This was still from 2 Stanley Road and you used to walk up to Rochester ?.
Yes. If I had an 'apenny over from the dinner money - my father used to give me the money to buy the food - if there was an 'apenny over I used to get on the tram so far.
This was after your mum had died then ? How old were you then ?
Twelve or thirteen, if I was that ! I had to leave school because I couldn't carry on school and all that. I did at first and I kept being late for school and being kept in. I think I was 13 or 14 when my brother Bill came home because he asked my why I hadn't gone to work on the trams and I said I wasn't old enough to work as a conductor. With the men all going to war, if I had been old enough I could have gone into the munitions or into - what was it - the rope walk in the rope factory. They was making something which smelled tarry.
Whereabouts was Lovejoys where he used to work ?
Lovibonds ? Just before you get into Rochester. Now you come up Chatham High Street and when you cross over that you're in Rochester. It was about ten minutes away from the boundary line. Near a big Picture Palace - can't remember the name of the Picture Palace but I know Lovibonds because I used to go up the passage - they knew me there - and I always had a drink of something. I used to leave my brother's dinner there and go off with me father's and call back for me brother's dirty pots and go off home.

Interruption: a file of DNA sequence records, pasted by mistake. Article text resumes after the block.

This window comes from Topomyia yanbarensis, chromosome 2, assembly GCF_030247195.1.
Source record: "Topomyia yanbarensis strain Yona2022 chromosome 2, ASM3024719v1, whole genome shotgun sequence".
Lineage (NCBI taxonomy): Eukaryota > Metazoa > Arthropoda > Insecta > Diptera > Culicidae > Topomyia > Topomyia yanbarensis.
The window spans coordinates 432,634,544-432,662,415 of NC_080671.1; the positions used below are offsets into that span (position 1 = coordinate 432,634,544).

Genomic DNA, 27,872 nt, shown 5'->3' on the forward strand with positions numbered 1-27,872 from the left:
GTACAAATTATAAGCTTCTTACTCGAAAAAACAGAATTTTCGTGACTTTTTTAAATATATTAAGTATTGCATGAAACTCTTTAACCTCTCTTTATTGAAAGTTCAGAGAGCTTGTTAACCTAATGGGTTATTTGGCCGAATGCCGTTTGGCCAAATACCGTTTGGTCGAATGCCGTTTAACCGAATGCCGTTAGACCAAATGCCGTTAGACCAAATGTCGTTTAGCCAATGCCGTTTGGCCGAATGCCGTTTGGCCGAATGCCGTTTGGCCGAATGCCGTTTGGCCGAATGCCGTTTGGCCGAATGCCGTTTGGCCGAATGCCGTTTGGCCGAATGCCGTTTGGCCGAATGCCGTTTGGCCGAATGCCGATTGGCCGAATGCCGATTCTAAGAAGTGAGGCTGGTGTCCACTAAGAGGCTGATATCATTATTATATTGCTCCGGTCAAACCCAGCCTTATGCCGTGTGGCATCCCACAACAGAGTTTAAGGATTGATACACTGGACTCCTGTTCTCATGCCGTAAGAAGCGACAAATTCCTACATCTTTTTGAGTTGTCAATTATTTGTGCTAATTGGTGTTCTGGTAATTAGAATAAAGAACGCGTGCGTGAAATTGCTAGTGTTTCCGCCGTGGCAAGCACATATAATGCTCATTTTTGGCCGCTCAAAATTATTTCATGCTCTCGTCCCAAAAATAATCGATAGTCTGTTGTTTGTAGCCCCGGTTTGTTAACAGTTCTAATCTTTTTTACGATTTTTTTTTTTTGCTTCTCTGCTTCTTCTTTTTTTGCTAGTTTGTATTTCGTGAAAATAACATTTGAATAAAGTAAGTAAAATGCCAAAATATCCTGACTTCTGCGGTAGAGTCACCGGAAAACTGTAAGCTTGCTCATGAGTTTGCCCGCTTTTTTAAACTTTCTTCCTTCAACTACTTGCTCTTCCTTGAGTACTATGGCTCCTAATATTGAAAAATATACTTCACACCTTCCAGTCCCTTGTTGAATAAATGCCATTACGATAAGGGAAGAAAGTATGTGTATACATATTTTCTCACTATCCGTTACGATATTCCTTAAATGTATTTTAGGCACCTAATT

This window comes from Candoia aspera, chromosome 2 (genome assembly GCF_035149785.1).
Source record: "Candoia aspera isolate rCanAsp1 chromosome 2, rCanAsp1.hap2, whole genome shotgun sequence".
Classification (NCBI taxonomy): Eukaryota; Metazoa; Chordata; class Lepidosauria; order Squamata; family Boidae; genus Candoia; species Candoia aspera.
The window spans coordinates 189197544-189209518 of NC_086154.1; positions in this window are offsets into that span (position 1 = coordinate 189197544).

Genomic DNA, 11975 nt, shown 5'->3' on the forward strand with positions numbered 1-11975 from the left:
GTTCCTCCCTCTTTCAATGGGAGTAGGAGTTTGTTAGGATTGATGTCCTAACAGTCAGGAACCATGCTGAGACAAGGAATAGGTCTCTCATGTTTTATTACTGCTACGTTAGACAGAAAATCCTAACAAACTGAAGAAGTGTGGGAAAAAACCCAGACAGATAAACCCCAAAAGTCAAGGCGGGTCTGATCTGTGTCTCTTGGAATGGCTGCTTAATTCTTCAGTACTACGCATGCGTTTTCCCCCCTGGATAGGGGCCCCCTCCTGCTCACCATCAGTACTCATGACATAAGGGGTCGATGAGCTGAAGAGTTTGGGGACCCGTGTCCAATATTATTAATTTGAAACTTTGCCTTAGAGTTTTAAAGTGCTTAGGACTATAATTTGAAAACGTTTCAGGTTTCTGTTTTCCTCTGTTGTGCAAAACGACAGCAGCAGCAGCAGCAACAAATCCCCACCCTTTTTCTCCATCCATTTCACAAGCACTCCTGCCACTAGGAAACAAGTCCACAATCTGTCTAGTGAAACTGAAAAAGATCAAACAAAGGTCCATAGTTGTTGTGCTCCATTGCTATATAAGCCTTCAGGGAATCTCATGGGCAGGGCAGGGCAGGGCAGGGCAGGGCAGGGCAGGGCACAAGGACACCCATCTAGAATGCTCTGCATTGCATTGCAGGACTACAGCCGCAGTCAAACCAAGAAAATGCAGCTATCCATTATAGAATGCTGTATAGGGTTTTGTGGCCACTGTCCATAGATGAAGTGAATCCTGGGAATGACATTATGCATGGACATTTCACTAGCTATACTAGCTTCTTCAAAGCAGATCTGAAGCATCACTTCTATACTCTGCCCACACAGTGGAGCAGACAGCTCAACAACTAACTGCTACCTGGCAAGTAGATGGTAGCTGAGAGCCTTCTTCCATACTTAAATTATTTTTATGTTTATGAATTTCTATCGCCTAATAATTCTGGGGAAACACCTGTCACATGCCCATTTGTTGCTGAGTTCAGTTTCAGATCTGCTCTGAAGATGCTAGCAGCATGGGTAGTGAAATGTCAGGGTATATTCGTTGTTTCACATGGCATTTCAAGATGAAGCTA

What did you do with the egg whites ?
Oh, I used to fry them up, put them in mashed potatoes, during the war you were glad enough to do anything with 'em. You didn't waste anything.
I know that you met dad - you used to be walking past Chatham Barracks. Well how did you come to be walking past the Barracks.
When I was at work.
When did you go to work ?
Ha, now wait a minute, I gotta go back a bit because I was working first for Mr Goodwins, I think their name was. No, Baldwins, and they had a Nursery Shop, you know, where they sell babies prams, cradles and things like that. And then the other side was sweets and books. This was on the Rochester boundary line and I went there to look after two children. One was a little baby boy and the other was three years old if she was that. I had to sleep in.
This was after your two brothers died !
Mm, yes, a long while after. Oh yes, 'cos I had a job at the RAOB before I went to Baldwins. That was a club. Royal and Ancient Order of Buffaloes. That was my first job. My aunt got me that. Scrubbing ! I used to do the front door step first - whitening - then scrub along the passage, do the mens' bar. I used to clean the fireplace out, light the fire in the winter, scrub the floor up, dust all round the chairs and tables and put those back. Then go into the ladies room and do that. If I had chance to finish it I was lucky because the steward and stewardess, she was a lazy ***